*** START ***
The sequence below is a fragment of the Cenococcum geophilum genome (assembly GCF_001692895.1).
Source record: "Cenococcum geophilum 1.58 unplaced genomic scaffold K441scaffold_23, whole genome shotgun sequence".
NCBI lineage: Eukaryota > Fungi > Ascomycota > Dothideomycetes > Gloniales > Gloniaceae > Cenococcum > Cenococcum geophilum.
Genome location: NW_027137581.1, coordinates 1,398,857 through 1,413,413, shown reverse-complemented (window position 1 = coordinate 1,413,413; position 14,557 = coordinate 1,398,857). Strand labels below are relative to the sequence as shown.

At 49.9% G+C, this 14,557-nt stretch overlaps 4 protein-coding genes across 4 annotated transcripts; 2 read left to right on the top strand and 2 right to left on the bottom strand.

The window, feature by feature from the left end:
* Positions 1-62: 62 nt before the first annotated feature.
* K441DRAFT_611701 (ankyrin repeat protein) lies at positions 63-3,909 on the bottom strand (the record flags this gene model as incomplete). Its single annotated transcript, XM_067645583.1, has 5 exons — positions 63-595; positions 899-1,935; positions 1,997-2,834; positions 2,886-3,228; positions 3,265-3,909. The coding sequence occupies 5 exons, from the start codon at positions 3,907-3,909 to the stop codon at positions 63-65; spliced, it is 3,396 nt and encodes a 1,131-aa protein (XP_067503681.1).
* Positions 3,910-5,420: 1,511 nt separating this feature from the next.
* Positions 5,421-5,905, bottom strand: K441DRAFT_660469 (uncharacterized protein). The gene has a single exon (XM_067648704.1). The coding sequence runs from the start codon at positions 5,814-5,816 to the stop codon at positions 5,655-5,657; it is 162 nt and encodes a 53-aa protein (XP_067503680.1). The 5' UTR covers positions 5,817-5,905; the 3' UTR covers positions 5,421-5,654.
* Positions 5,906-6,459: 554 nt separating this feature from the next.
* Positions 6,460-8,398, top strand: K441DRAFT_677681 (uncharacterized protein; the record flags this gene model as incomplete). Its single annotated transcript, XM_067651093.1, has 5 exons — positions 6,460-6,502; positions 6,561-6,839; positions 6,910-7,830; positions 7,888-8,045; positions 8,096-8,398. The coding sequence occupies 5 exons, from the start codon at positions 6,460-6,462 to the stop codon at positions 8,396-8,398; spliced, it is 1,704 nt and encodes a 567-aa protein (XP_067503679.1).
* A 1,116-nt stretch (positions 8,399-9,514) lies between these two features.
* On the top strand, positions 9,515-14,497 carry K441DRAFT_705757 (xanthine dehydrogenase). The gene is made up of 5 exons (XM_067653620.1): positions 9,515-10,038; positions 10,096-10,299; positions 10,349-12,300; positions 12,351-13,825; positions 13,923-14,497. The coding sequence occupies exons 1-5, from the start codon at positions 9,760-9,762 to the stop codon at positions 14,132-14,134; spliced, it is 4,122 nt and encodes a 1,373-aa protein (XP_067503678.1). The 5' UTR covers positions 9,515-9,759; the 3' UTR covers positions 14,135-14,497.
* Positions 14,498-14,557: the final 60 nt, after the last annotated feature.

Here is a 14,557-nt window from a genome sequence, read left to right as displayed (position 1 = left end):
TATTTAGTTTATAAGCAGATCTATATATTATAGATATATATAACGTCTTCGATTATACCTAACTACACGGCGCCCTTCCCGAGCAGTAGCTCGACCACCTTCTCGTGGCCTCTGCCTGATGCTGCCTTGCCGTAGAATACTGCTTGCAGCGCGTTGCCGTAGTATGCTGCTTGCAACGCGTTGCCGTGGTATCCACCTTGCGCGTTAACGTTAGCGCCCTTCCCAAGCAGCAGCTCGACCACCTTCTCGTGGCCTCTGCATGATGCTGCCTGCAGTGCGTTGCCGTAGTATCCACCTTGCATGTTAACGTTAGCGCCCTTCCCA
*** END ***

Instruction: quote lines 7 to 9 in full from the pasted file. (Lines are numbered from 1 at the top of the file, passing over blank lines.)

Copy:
* Positions 1-62: 62 nt before the first annotated feature.
* K441DRAFT_611701 (ankyrin repeat protein) lies at positions 63-3,909 on the bottom strand (the record flags this gene model as incomplete). Its single annotated transcript, XM_067645583.1, has 5 exons — positions 63-595; positions 899-1,935; positions 1,997-2,834; positions 2,886-3,228; positions 3,265-3,909. The coding sequence occupies 5 exons, from the start codon at positions 3,907-3,909 to the stop codon at positions 63-65; spliced, it is 3,396 nt and encodes a 1,131-aa protein (XP_067503681.1).
* Positions 3,910-5,420: 1,511 nt separating this feature from the next.